The USPS documents show first-class mail’s on-time delivery performance for the week of September 19 sank to 84.23%, a decline of 4.51 percentage over two weeks. That means the nationwide on-time delivery score for first class mail are nearing lows seen in July and August, when the agency experienced significant delays because of significant changes to postal operations.
The on-time delivery of first-class mail has taken on even greater significance in October because election mail, like ballots, are handled as first-class mail.
Of the 28 states that are sending ballots to voters, 43% of them are seeing the worst on-time delivery of first-class mail so far this year. All but two of those the states have seen their first-class mail’s on-time delivery drop over the last two weeks.
The USPS blamed a portion of the drop in the last week to issues at the Great Lakes and Chicago Surface Transfer Center, but did not elaborate on what the problem was.
“To address this issue, support teams have been on site and are working with contracting teams to increase staffing and reduce cycle times,” the postal service said in a statement.
The continued drop in on-time delivery threatens to undermine the USPS’ and embattled Postmaster General Louis DeJoy’s promises to Americans, Congress and to federal judges that the USPS will be able to handle the surge in mail from ballots.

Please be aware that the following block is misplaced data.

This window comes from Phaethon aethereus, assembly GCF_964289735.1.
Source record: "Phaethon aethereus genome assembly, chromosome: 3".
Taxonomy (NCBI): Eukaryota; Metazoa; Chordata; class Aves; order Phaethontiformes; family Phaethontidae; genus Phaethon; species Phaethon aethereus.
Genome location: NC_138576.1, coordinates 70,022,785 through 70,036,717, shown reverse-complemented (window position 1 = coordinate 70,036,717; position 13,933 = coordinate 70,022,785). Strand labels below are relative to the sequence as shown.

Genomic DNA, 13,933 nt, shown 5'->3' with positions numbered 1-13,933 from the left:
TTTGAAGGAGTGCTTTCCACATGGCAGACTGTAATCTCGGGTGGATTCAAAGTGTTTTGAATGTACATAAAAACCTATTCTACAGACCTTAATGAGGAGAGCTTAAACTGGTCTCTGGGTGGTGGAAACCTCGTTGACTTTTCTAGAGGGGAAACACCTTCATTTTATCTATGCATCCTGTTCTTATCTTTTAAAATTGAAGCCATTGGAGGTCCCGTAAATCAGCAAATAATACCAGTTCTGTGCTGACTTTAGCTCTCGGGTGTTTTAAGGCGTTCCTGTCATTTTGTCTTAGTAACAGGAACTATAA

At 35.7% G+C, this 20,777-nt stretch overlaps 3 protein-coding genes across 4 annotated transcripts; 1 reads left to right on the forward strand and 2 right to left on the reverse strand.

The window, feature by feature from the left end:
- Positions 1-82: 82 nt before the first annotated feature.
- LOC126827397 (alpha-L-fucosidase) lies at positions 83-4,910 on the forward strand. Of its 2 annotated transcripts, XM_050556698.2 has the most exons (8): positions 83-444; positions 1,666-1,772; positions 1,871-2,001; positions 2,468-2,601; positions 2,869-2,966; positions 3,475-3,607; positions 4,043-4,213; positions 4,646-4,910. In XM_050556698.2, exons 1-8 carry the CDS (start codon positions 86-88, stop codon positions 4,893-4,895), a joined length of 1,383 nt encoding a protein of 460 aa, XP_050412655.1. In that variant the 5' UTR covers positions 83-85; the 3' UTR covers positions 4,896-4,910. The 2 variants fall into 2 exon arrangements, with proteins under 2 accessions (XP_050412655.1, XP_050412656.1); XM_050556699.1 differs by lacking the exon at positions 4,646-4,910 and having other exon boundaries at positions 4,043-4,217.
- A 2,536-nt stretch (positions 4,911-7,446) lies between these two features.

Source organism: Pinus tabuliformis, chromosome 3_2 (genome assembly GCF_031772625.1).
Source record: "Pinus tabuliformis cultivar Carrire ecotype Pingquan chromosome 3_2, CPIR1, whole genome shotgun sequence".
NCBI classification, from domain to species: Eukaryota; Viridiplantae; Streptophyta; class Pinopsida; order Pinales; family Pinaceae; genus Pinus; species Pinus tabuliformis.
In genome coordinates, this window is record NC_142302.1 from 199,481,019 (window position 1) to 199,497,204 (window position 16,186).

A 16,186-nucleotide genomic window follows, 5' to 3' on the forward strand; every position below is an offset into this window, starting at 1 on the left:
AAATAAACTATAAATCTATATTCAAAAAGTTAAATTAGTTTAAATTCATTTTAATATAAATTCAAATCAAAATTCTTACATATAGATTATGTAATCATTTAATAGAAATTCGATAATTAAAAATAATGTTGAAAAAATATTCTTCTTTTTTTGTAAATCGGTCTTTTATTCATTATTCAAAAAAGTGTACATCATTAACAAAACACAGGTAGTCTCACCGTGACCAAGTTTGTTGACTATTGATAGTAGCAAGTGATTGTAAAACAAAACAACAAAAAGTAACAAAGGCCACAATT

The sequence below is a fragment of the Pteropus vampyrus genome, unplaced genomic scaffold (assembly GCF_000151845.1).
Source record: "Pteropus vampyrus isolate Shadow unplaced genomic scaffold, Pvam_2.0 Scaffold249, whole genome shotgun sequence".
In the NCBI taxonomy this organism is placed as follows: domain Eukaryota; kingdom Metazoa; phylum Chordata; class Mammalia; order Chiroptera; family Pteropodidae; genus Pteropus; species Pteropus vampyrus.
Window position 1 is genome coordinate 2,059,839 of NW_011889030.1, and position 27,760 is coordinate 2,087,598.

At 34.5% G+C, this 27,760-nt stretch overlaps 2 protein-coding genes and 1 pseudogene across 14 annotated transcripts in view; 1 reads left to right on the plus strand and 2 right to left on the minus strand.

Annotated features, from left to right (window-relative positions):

Nationwide drop fueled by on-time delivery collapse in eastern US
Six of the seven USPS regional areas are seeing a drop in their on-time score for first class mail delivery. The nationwide drop is due largely to a profound and region-wide collapse of on-time first-class mail delivery in the eastern United States.
Although first-class mail on-time performance scores are cratering, the nationwide on-time delivery scores for marketing mail and periodicals increased from mid-July and early August. Periodicals are now delivered on-time 79.72% of the time, up from under 70% in early August. Marketing mail is on-time 88.68% of the time, up from 81% in early August.
The USPS did not respond to CNN’s inquiries as to why only first-class mail on-time delivery had decreased.